Outside England, no Anglican church is an Established Church. The Rev'd Dr. Geoffrey Kirk, however, the Vicar of St. Stephen's, Lewisham, and long a leading figure in the Forward-in-Faith/UK organization, has coined the felicitous contrast of "the Established Church" in referring to the Church of England, and "the Church of the Establishment" for The Episcopal Church in the United States (TEC for short), "the Establishment" being the upper-crust elite (or those that fancy themselves as such) who attempt to determine policy and influence public opinion in accordance with their opinions and sentiments — in other words, those whose views are considered to constitute "bien-pensant public opinion." No doubt such a phrase would apply as well in countries such as Australia, Canada and New Zealand, to mention only a few. So alongside the legal "Erastianism" of the Church of England I postulate a "Social Erastianism" in the United States and elsewhere that operates to the same end of conforming the doctrine and practice of Anglican churches to the promptings of the Zeitgeist. Beside the obvious examples of WO and SS, we can see the same process at work earlier in the 1930 Lambeth Conference's acceptance of the practice of contraception (earlier Lambeth Conferences in 1908 and 1920 had condemned contraceptive practice unreservedly) and in the widespread acceptance of remarriage-after-divorce, even "church remarriage," in TEC since the 1950s and in England since the 1980s (from 1604 onwards the Church of England had the strictest stance against remarriage after divorce of any Christian church, not excluding the Catholic Church).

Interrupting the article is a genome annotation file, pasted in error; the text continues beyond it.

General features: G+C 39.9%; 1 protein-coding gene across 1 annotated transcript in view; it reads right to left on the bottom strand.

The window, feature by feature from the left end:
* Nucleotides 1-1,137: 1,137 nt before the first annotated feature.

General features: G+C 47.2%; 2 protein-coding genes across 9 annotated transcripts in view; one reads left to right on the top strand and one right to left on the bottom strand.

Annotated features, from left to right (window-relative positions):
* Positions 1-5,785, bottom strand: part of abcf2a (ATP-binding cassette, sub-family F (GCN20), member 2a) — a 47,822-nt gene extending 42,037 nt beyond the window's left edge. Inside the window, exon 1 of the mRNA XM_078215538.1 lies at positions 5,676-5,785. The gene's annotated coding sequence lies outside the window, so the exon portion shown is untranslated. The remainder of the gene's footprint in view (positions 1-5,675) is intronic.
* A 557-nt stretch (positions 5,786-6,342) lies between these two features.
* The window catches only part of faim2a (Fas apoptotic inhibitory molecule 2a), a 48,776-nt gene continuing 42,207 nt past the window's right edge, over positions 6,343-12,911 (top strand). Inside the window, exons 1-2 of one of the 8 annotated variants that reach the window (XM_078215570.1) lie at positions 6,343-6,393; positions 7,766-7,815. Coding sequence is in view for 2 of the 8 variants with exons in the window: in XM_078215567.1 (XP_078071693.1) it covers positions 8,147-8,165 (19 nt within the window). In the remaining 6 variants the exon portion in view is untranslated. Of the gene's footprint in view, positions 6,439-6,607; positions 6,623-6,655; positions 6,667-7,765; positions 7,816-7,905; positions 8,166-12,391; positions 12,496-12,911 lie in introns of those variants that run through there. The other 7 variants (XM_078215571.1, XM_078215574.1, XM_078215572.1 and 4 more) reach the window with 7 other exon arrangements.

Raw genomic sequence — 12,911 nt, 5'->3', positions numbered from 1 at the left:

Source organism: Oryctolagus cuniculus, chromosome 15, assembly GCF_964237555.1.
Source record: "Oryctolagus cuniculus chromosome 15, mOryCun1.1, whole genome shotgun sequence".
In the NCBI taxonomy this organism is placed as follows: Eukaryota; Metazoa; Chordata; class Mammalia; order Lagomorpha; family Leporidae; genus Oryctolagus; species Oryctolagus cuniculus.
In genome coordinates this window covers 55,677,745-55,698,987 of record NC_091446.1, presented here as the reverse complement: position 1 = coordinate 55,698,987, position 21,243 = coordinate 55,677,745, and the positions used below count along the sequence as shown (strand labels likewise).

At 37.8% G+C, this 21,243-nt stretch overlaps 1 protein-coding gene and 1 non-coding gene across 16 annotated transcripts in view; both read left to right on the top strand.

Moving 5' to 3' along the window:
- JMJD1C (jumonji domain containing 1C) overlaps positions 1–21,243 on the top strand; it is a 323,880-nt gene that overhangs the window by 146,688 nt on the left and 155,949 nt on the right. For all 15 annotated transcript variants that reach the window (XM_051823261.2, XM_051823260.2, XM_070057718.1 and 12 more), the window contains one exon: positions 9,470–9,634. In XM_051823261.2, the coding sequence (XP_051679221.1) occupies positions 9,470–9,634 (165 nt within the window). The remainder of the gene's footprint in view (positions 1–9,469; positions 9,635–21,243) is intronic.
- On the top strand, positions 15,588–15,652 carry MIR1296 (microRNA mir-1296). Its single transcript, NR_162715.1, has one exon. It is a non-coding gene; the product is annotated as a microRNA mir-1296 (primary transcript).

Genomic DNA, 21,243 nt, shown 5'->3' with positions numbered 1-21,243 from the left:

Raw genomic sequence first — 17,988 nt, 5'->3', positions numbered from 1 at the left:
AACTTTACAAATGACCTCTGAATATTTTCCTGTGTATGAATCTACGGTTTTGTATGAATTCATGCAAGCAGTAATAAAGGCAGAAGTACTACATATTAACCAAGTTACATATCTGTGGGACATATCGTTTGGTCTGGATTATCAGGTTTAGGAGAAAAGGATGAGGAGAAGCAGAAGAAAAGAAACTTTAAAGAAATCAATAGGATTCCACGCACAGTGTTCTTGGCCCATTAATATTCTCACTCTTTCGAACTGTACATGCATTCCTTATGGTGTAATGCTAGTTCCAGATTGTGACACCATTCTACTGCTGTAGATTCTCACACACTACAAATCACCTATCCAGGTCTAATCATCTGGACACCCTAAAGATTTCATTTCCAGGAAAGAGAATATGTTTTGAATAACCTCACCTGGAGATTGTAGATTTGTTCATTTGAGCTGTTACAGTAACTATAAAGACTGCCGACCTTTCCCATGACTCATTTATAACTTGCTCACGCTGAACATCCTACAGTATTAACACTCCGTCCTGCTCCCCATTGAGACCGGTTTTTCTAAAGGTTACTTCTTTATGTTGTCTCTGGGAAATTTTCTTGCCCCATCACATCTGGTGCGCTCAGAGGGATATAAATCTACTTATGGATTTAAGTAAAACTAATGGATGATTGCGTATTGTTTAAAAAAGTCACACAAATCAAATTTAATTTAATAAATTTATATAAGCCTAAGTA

The last section, concerning the TAC background of Anglicanorum Coetibus, will perhaps attract most attention. It stems from sources intimately involved in the process, and nothing that I can write on it is nearly so well-informed. But it may not be amiss to suggest that it is not a complete account, and that some aspects of that history await their proper narrative. The first half of Chapter 8 (pp. 92-99), Fr. Fleming's portion, begins with an account of his continuing affectionate concern for Anglicanism and then, after a brief account of the origins of the TAC and its founding in 1990 and of the TAC's "first contact" with the Pontifical Council for Promoting Christian Unity (PCPCU) in 1991 and that PCPCU's subsequent seeming indifference to further approaches from the TAC, moves rapidly to the luncheon meeting on December 28, 2005 between Archbishop Hepworth and Bishop Chislett of the TAC and Fr. Fleming at which the approach of the TAC petitioning the Holy See for "corporate reunion … without conditions," including the bishops of the TAC all individually signing the Catechism of the Catholic Church (CCC) as a token of their unconditional acceptance of all of the dogmatic and moral teachings of the Catholic Church was presented to the group by Fr. Fleming and accepted on the spot by the two Anglican bishops — proposals which had been accepted by synods of TAC bishops throughout the world by the time that all the TAC bishops and vicars general signed the Catechism and petitioned Rome for reunion in Portsmouth, England, on October 5, 2007. The second portion, from Archbishop Hepworth (pp. 99-112) begins with his investiture as TAC Primate in November 2003, and the agreement of the TAC bishops present at that event to seek for corporate unity with the Holy See, although he also mentioned the polite "brush-off" that he received from the PCPCU when he approached that body some little time before his investiture, as well as the significant contacts which he made in Rome when he travelled there in spite of the cool response to his approaches from the PCPCU. It then goes on, after briefly mentioning the December 28, 2005 luncheon meeting, to describing how synods of the English Province, the Southern African province, the Indian province, the American province and the Canadian province of the TAC all endorsed the proposal between early 2006 and April 2007, and how in 2007 he received word from the CDF in Rome that Hepworth and others would be cordially welcome to come to Rome immediately after the conclusion of the TAC Plenary Synod in October of that year to meet with the American Dominican Fr. Joseph Augustine DiNoia (then Undersecretary of the CDF, the third-ranking member of that dicastery, now, as Archbishop DiNoia, Secretary of the Congregation for Divine Worship and the Discipline of the Sacraments and second-ranking member of that dicastery) to report on the synod. It was at that synod that all the TAC bishops and vicars general signed the letter to the CDF that appears as "The Portsmouth Petition" in the appendix to the book under review, and signed also the CCC and its Compendium. After the conclusion of the synod, Archbishop Hepworth and Bishops Robert Mercer and Peter Wilkinson of the TAC travelled to Rome to present the petition and other documents at the meeting with Fr. DiNoia, who, after responding "This is a moment of history!" assured the bishops of his enthusiasm and support for their petition. Archbishop Hepworth's account goes on to discuss their subsequent wait, the arrival of word from Rome in July 2008 that all was going well — but at the same time a hint that the CDF was aiming at creating a structure that could embrace a wider portion of "the Anglican Diaspora" than the TAC — an intimation early in 2009 that the CDF's proposal was encountering opposition in Rome, and, finally, the announcement of the news conferences in October 2009 at which the Vatican's decision was announced, the formal release of Anglicanorum Coetibus on November 9, 2009 and the letter from Cardinal Levada to the archbishop of December 16, 2009 which constituted the formal Roman acceptance of the TAC's petition of October 2007.